The answer is actually—maybe. He is a big talent when healthy. This could go either way and I’m not at all convinced that leaving Jim Bates’ system would be a good choice for this DB.
3) And the number one NFL player who absolutely has to find a new team is—Billy Cundiff! Yeah, I know he’s not a free agent. In fact, he is only one year into a five-year deal. But, come on.
Bonus Coverage: Free Agents That Need a New Venue as Much as They Need the $
Quite a few 2012 NFL free agents should embrace their opportunity to follow in the footsteps of Hall of Fame defender Reggie White and “take their talents” to. . .wherever. Yes, I know that was a shameless mixing of sports allusions—but you get the idea.
1) Stevie Johnson is too big for the room in Buffalo. I would advocate his move to New York immediately. Just imagine the endorsement deals!
Johnson wants the somewhat standard $10 million per year. Buffalo began negotiations at $7 million. Somebody is going to give this undisciplined talent the “kaboom” money.
Johnson said this week that “progress had been made" and he hopes to have a deal in "a week or so." They have cap room if they can cope with his immaturity.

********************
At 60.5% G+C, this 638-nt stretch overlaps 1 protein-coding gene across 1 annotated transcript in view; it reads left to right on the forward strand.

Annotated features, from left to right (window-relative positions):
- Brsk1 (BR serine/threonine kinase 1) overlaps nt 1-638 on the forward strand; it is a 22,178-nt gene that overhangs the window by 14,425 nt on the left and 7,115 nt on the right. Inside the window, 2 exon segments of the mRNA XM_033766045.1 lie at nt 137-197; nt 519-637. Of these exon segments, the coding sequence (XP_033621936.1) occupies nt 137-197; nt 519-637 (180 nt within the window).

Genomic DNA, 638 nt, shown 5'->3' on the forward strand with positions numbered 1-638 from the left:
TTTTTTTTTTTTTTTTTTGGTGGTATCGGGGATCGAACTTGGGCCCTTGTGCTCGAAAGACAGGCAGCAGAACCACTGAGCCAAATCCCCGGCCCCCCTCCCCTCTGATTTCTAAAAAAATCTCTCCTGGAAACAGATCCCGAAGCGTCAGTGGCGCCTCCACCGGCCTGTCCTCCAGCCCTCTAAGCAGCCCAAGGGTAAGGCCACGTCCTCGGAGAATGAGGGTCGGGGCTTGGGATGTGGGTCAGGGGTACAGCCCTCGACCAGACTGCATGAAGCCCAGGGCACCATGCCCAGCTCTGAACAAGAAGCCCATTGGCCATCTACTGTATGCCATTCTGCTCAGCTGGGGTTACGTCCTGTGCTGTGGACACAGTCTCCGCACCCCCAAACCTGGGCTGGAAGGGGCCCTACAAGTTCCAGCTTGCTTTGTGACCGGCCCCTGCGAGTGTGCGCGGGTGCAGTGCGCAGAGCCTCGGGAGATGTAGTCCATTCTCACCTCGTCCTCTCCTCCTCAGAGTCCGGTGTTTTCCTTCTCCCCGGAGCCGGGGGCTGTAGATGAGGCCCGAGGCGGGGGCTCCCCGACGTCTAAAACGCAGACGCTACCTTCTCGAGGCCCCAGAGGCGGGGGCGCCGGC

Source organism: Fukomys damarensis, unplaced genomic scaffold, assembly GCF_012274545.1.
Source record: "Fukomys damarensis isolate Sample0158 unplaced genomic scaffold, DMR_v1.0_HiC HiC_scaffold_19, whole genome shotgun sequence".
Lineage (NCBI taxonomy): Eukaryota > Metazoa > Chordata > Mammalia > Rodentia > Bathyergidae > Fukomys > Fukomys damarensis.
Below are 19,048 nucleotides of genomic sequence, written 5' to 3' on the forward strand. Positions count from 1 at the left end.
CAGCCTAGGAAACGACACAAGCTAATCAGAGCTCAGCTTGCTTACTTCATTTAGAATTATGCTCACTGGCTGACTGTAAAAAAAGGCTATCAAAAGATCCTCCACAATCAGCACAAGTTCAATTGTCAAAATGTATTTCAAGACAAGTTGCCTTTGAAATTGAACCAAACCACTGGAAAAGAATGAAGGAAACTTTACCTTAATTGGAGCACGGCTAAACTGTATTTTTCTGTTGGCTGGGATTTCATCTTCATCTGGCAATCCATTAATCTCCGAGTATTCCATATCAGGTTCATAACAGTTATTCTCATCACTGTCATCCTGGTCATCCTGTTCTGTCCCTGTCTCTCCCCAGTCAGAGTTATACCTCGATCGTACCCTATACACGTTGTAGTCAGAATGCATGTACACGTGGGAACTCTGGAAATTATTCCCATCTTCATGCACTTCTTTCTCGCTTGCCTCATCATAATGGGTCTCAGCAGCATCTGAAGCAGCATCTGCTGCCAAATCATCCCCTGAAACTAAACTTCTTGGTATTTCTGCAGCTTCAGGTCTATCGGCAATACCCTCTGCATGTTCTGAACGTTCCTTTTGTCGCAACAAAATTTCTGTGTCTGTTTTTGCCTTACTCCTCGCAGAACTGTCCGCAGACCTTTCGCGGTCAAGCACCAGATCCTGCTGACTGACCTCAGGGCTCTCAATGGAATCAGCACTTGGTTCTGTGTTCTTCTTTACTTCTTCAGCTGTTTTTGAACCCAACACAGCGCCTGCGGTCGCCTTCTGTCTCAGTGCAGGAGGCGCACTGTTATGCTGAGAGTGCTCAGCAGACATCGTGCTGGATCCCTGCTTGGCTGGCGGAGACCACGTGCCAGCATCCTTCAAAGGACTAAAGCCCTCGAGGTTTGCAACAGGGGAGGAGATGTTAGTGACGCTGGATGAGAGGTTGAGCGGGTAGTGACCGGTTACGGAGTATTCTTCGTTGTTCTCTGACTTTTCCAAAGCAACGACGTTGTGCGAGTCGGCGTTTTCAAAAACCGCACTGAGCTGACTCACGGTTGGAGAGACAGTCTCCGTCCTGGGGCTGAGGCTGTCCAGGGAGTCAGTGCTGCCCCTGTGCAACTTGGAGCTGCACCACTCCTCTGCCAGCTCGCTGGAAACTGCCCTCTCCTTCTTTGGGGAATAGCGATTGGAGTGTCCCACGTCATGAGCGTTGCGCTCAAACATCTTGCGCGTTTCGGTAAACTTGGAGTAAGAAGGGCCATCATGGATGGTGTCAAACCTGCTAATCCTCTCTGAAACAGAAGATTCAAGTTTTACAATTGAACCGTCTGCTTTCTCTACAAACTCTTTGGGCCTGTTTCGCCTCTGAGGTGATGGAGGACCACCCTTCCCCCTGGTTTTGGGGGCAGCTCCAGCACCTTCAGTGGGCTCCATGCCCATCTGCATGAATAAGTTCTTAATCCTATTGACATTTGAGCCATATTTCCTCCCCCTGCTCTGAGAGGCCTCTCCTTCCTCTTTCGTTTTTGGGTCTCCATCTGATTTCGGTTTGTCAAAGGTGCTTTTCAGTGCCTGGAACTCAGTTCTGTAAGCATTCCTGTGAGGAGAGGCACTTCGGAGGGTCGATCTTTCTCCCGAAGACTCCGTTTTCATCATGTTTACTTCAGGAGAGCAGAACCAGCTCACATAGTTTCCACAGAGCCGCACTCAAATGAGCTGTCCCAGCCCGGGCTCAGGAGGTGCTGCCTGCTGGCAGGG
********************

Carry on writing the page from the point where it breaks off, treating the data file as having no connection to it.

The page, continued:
However, I think Johnson needs to move on to a team where he isn’t the only star. He does not seem to be a jerk. He’s you’re your typical 25-year-old exceptionally talented wide receiver.
Everyone seems convinced that Ralph Wilson is going to pony up big bucks to keep his offensive star. We’ll see. This is the team that let amazing linebacker Paul Posluszny get away in 2011. Posluszny proceeded to become the entire Jacksonville Jaguars defense.
2) San Diego running back Mike Tolbert. Another one of the dying breed of power rushers, this large and powerful scoring machine will probably run his way out of San Diego. Who wouldn’t? Anyone with a mid-level RB budget could get a gem here.
3) If LaDainian Tomlinson hasn’t already packed up lock, stock and barrel and fled the Big Apple, I would be very surprised. It’s a shame: the Jets could use him and would probably have re-hired him. I would sign this older star if the price were right. He is now a change-up back, but he is a very good change-up back.
Several defenders also fit this description: